Special Saturday Post. Oh, wait, by the time I post this, it’ll be Sunday. One of my classes just went through respiratory system, and another will go through that in a couple weeks. It makes a great time to talk about something in the news.
Sarah Murnaghan, a 10-year-old Pennsylvania girl with cystic fibrosis, came into national attention in May when her parents tried to get her onto the transplant list for adult lungs. Until then, kids were on the “kids lungs list,” separate from the list for adult lungs. It is rare for kids lungs to be available for transplant – adult lungs are much more commonly available. So after waiting a long time for no lungs to show up, they sought adult lungs, which can be trimmed to fit into a child’s chest.
They tried to get the United States Secretary of Health and Human Services, Kathleen Sebelius, to change the rules, but it wasn’t until a court order for her and another child that Sarah got on the list for adult lungs.
After a court order in early June, Sarah got adult lungs. It was revealed this week those first lungs failed, so she underwent a second transplant a couple days later of another set of adult lungs. I’ve posted a few articles below if you want to know more about Sarah and transplants. Let’s talk cystic fibrosis.
What is Cystic Fibrosis?
Cystic Fibrosis (CF) is an inherited disease that causes thick, sticky mucus to form in the lungs, pancreas and other organs. In the lungs, this mucus blocks the airways, causing lung damage and making it hard to breathe. In the pancreas, it clogs the pathways leading to the digestive system, interfering with proper digestion.
Bacteria grows in the mucus, leading to life-threatening lung infections that can damage the lungs. The mucus also clogs the pancreas, which prevents normal digestion and leads to malnutrition. People with CF are also at increased risk of diabetes and osteoporosis.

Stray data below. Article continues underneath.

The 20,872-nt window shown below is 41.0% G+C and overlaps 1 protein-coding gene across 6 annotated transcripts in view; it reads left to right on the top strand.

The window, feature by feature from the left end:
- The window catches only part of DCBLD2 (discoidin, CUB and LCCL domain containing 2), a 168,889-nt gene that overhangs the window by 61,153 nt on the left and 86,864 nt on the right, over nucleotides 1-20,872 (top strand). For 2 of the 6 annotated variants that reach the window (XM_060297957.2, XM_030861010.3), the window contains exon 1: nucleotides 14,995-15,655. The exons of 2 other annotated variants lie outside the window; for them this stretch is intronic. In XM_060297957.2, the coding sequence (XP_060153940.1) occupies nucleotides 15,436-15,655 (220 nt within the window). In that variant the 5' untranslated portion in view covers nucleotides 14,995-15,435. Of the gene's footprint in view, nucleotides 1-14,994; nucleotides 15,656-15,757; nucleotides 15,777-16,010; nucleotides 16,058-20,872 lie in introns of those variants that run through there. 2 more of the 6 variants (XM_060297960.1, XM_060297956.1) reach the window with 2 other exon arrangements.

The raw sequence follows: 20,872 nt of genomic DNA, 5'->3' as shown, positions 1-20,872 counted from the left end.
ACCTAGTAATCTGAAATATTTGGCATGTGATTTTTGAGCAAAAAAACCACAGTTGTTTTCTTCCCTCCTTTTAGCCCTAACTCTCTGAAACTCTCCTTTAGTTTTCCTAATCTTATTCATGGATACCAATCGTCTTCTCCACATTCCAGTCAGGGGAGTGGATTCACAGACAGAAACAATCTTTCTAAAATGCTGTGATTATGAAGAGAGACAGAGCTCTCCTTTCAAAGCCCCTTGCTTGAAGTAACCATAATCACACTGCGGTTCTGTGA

People with CF have a shorter-than-normal life expectancy. The good news is that as treatments for CF improve, the life expectancy for people with the disease is rising. Fifty years ago, children with CF often died before attending elementary school. Today many people with the disease live into their 30s, 40s and beyond. Getting early treatment for CF can improve your quality of life and your lifespan.
A person is born with CF – he or she must inherit 2 defective genes on chromosome #7, one from each parent. So (those studying genetics) this is an autosomal recessive disorder.
Some common symptoms are…
- Very salty-tasting skin
- Persistent coughing, wheezing or shortness of breath
- Excessive appetite but poor weight gain
- Greasy, bulky stools
Treatment for CF depends on the stage of the disease and the organs involved. It may include:
Airway clearance techniques to clear mucus from the lungs
One technique is called postural drainage and percussion. The person with CF sits, stands or lies in a position that helps free up mucus. The chest and back are pounded and clapped to loosen the mucus. A person with CF may use a mechanical vest or blow into a device that shakes the mucus loose.
These may be taken with a nebulizer, a machine that changes liquid medicine into a fine mist which makes it easier to inhale deep into the lungs. Some medicines can also be breathed in through a metered dose inhaler (MDI).
Other treatments for CF
- Azithromycin, an antibiotic that fights bacteria in the lungs
- Anti-inflammatory medicines such as ibuprofen to help reduce swelling in the airways
Lung transplantation may be an option in some severe cases of CF.
References on Sarah Murnaghan: